CLEVELAND, Tenn. -- The Bob Lee family has been listening to the sounds of demolition at the Blue Springs Elementary School echoing across the valley to their home for several days.
"It was sad to hear," Lee said Saturday as chain saws buzzed outside his own replaced modular home.
Volunteers were cutting large tree trunks that have been on the ground over a year, a memorial to the April 27, 2011, tornado that swept across Blue Springs Road and the rest of Bradley County.
The Lees were hit again March 2 when a tornado tore the roof off their modular replacement home.
"You can't give up," Lee said. "There are people worse off than we are."
One day after anniversary observances by the community, Saturday was Recovery Day.
Even before the advertised 9 a.m. time, people were signing up to help clear storm debris. They came to the old Food Lion on APD 40 to sign the forms and be directed to a location. More than 100 sites, from the April 27 and this year's March 2 tornadoes, are on the list.
The volunteers spent the day at dozens of locations, such as the Candies Lane home of 88-year-old Henry Watson where the March 2 storm left nothing but pieces of a demolished house.
The volunteers included a large crew from the Church of Jesus Christ of Latter-day Saints, working at four locations, and another crew from First United Methodist Church. But many people just came on their own to work wherever they were needed, like the family of Mike and Kay Glasgow with daughters Tsavo and Shiloh.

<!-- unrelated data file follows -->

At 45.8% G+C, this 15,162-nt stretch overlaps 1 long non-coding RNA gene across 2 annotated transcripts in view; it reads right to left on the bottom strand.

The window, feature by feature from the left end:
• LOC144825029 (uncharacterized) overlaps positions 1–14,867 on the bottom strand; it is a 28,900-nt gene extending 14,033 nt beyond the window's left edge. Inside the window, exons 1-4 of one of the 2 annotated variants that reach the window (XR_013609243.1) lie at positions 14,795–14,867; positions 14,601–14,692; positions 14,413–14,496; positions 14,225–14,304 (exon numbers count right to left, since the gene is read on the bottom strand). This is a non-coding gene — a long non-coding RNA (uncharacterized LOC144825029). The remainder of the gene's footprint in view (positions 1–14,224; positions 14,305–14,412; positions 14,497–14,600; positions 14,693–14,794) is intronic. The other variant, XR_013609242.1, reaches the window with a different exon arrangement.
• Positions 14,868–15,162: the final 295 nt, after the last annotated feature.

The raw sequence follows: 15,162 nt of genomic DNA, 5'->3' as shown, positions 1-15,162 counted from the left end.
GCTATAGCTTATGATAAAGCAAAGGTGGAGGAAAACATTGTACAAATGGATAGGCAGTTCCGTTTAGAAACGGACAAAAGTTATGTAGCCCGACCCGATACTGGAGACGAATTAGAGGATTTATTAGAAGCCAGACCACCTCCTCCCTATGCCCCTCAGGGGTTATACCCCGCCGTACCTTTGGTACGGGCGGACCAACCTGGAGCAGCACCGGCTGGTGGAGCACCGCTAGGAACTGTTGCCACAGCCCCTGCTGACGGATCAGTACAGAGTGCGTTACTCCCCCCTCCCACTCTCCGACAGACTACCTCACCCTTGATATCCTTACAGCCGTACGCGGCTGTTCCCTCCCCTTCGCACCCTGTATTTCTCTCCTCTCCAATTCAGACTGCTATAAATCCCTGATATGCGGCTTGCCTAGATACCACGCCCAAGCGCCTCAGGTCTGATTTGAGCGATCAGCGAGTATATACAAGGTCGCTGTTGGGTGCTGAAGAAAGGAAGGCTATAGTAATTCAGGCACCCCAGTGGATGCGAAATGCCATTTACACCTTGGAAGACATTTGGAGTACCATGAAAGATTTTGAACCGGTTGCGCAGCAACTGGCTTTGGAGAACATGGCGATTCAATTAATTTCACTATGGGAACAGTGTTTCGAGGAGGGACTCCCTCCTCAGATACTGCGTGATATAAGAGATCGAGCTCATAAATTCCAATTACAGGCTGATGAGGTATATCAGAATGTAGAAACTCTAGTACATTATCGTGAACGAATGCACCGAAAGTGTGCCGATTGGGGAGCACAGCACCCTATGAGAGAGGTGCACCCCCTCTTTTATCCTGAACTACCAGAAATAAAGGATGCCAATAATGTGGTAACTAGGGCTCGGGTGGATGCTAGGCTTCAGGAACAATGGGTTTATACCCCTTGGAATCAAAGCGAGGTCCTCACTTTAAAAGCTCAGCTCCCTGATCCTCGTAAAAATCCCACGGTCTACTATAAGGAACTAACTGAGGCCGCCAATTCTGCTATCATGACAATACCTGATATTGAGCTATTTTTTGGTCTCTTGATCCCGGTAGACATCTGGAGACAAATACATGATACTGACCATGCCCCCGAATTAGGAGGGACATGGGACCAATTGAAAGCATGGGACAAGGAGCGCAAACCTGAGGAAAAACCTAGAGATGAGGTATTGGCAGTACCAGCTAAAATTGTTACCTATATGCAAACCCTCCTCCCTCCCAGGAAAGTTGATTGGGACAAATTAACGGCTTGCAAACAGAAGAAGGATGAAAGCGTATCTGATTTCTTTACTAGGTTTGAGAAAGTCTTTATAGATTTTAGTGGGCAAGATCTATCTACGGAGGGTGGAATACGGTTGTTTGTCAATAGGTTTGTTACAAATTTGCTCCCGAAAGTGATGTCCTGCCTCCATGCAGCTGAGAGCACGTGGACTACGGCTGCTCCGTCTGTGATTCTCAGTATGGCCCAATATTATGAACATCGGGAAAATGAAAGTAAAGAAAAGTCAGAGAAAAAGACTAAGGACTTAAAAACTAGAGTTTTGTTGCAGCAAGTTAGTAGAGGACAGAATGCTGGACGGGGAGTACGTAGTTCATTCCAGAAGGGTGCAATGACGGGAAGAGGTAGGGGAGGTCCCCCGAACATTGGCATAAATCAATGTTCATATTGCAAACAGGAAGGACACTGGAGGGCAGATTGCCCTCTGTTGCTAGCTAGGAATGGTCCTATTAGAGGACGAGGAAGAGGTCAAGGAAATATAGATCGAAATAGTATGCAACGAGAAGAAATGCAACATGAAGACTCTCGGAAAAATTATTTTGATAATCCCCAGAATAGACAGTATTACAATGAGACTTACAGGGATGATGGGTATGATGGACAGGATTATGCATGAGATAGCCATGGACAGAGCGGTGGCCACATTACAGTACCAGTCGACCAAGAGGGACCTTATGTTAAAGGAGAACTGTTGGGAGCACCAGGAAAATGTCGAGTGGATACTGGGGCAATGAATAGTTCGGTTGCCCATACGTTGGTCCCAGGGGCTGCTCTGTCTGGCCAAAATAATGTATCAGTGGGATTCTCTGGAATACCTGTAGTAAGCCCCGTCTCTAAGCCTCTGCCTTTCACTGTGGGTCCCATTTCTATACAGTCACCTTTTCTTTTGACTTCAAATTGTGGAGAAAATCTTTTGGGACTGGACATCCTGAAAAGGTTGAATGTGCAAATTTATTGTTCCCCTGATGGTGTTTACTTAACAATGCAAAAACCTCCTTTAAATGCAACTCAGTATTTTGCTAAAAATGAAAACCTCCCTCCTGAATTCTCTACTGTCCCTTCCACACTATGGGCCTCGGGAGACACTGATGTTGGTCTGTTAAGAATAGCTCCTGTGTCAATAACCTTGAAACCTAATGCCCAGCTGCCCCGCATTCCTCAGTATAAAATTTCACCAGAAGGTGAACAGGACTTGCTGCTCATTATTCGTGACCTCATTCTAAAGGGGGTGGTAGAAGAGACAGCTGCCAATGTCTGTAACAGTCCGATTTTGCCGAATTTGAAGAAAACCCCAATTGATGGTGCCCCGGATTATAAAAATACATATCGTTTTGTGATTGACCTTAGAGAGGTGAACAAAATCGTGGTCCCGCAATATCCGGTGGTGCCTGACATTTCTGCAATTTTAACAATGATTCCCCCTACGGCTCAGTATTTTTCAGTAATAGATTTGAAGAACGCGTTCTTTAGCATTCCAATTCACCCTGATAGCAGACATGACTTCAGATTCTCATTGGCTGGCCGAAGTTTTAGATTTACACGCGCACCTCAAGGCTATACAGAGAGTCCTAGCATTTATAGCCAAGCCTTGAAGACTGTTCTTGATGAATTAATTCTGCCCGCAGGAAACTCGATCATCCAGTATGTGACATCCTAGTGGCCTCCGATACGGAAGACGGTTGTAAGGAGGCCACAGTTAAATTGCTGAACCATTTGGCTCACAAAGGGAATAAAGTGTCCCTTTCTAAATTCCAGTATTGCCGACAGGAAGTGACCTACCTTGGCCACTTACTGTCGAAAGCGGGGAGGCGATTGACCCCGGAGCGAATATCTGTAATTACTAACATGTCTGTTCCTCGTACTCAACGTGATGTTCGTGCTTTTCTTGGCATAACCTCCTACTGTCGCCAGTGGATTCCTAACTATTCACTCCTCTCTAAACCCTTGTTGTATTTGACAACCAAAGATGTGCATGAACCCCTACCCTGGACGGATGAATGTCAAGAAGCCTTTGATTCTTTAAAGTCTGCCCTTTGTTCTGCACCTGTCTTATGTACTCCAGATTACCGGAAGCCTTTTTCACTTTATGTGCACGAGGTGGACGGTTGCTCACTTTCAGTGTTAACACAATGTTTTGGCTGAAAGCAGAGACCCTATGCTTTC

"The point is, there is still a lot of needs out there," said Connie Wright, the Cleveland District, United Methodist Church relief coordinator. "For some people it is just emotionally hard to pick up the debris in their own yards."
"We are at the point now where we need people who can volunteer equipment like back hoes and stump grinders," Wright said.
Laura Mountain said she was sitting on her couch, thinking about all the people still looking out their own windows at the debris. It was the beginning of Cleveland Cleanup 2012, an informal group of volunteers who mostly stay in touch on social media.
Since January they have been getting together to help someone clear away the storm debris.
"There's about 50 or 70 of us," said Mountain, who is also a school board candidate. "The number varies from week to week. We ask the property owners to help, too, if they are able. If not, they can help by just spreading the word. The more volunteers we have the more cleanup we can do."
Cleveland Cleanup can be emailed at Clevelandcleanup@gmail.com.
Randall Higgins covers news in Cleveland, Tenn., for the Times Free Press. He started work with the Chattanooga Times in 1977 and joined the staff of the Chattanooga Times Free Press when the Free Press and Times merged in 1999. Randall has covered Southeast Tennessee, Northwest Georgia and Alabama. He now covers Cleveland and Bradley County and the neighboring region. Randall is a Cleveland native. He has bachelor’s degree from Tennessee Technological University. His awards ...